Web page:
My Christmas with a Jewish Family
For many like me who identify with the Christian faith, the Christmas period and in particular Christmas day is extremely monumental. This is because on this day, Jesus the Messiah was borne. In its commemoration therefore, Christians traditionally celebrate Christmas day by feasting and exchanging gifts. A typical scenario seen during the period leading to Christmas day is one filled with candle lighting, thanks giving and carol singing. Traditionally, on the night eve of Christmas, a service is held where carols with the account of the birth of Jesus are sung all night long and biblical scriptures with the same message are read. To us Christians, Jesus is the Messiah sent by God to deliver mankind and so through our faith in that, we celebrate and honor Jesus’ birth.
Last year, I got an opportunity to spend Christmas with a Jewish family from the eve of Christmas to Christmas day itself and learnt quite a lot about their beliefs about Christmas. On arrival at the house, there were no Christmas lights or any décor signifying celebration, no Christmas tree and certainly no wrapped gifts in the vicinity. First and foremost, I was astounded to learn that they do not believe that Jesus is the Messiah when I asked of what plans there were for Christmas. To them, Jesus did not meet their expectations of the Messiah because he went away before fulfilling all prophesies the most important being liberating Israel from the Roman rule. Based on this, they believe that Jesus was a false prophet and so have no business celebrating his birth. Eighty two percent of Jewish homes don’t get Christmas trees and that even the 75% that engages in exchange of gifts do so for secular reasons.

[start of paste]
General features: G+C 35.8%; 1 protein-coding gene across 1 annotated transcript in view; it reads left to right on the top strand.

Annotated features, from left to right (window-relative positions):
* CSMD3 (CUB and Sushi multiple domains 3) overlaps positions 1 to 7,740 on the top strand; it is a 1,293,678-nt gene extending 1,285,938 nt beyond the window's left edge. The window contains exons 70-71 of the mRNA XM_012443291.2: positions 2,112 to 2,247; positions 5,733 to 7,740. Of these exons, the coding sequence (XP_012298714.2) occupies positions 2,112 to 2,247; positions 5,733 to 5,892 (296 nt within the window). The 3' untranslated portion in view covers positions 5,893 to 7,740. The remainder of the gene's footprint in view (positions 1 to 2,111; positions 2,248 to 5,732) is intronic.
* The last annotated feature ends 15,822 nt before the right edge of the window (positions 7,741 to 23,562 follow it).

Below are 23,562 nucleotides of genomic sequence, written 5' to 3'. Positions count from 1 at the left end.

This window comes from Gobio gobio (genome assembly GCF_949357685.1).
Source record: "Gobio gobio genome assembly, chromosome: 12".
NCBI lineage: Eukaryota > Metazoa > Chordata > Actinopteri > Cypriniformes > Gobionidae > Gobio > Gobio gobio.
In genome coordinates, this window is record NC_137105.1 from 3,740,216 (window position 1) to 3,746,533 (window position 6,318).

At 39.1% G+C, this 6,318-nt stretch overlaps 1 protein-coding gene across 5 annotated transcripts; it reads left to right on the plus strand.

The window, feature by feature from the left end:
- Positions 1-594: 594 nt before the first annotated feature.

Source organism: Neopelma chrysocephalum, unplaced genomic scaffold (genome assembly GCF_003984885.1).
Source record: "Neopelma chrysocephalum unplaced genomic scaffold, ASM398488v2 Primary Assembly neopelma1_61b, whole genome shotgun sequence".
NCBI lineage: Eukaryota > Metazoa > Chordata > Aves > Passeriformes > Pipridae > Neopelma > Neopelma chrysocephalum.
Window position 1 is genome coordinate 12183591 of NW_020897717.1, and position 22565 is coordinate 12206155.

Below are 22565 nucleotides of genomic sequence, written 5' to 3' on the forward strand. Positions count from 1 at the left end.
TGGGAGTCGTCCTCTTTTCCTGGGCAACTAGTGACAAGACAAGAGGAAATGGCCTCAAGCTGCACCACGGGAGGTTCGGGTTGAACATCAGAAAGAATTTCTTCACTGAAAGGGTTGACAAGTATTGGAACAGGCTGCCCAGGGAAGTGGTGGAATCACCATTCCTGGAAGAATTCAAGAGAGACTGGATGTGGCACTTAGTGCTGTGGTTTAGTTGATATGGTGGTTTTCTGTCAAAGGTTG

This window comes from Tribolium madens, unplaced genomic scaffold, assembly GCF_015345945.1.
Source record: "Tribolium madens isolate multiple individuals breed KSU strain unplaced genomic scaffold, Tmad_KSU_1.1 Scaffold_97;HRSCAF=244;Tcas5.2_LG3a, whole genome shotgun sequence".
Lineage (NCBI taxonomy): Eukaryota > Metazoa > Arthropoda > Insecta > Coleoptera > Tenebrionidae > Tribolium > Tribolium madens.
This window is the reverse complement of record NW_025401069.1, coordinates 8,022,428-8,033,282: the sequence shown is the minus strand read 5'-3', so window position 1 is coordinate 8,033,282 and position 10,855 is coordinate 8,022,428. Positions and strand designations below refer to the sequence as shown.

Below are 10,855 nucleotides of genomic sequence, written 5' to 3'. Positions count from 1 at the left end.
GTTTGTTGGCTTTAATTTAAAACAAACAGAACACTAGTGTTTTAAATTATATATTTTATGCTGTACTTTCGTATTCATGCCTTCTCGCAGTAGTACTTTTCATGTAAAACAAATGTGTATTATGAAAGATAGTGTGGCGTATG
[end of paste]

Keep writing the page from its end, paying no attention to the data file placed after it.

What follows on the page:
Upon enquiring on what activities they engage in during the festivity, I was given a list of options to choose from none of which included celebrating the birth of Christ. Top on the list was the option of going for Chinese food. This was because Christmas last year coincided with the Sabbath and Jews completely do no work on the Sabbath. Having Chinese food therefore was one of the best options considering the fact that all other food outlets close for Christmas.
Going to the movies is also a very good option when Jews are looking for activities to engage in during Christmas day. Most movie theatres are normally open in the afternoon and so those in the mood for movies can make their way there.
Even more shocking is the fact that Jewish workers go as far as offering themselves to work extra during this period as all other workers prefer to go home and celebrate Christmas with their families. In addition to the extra shifts, Jewish workers also take this time to do community service. After covering extra shifts, the Jewish workers ask for days off later on after Christmas when their fellow workers have resumed work.
To other Jews, this period is most opportune to hold family gatherings in order to catch up with other relatives since they automatically have a day off. To add to that, there is an option of attending Matzah Balls which are dances organized for Jewish singles and are held on the eve of Christmas or on Christmas night.
In conclusion, religion and religious practices continue to be contentious issues that have created rifts between people who strongly affiliate to different religious groups. All in all, each religion should be accorded due respect no matter its beliefs and practices.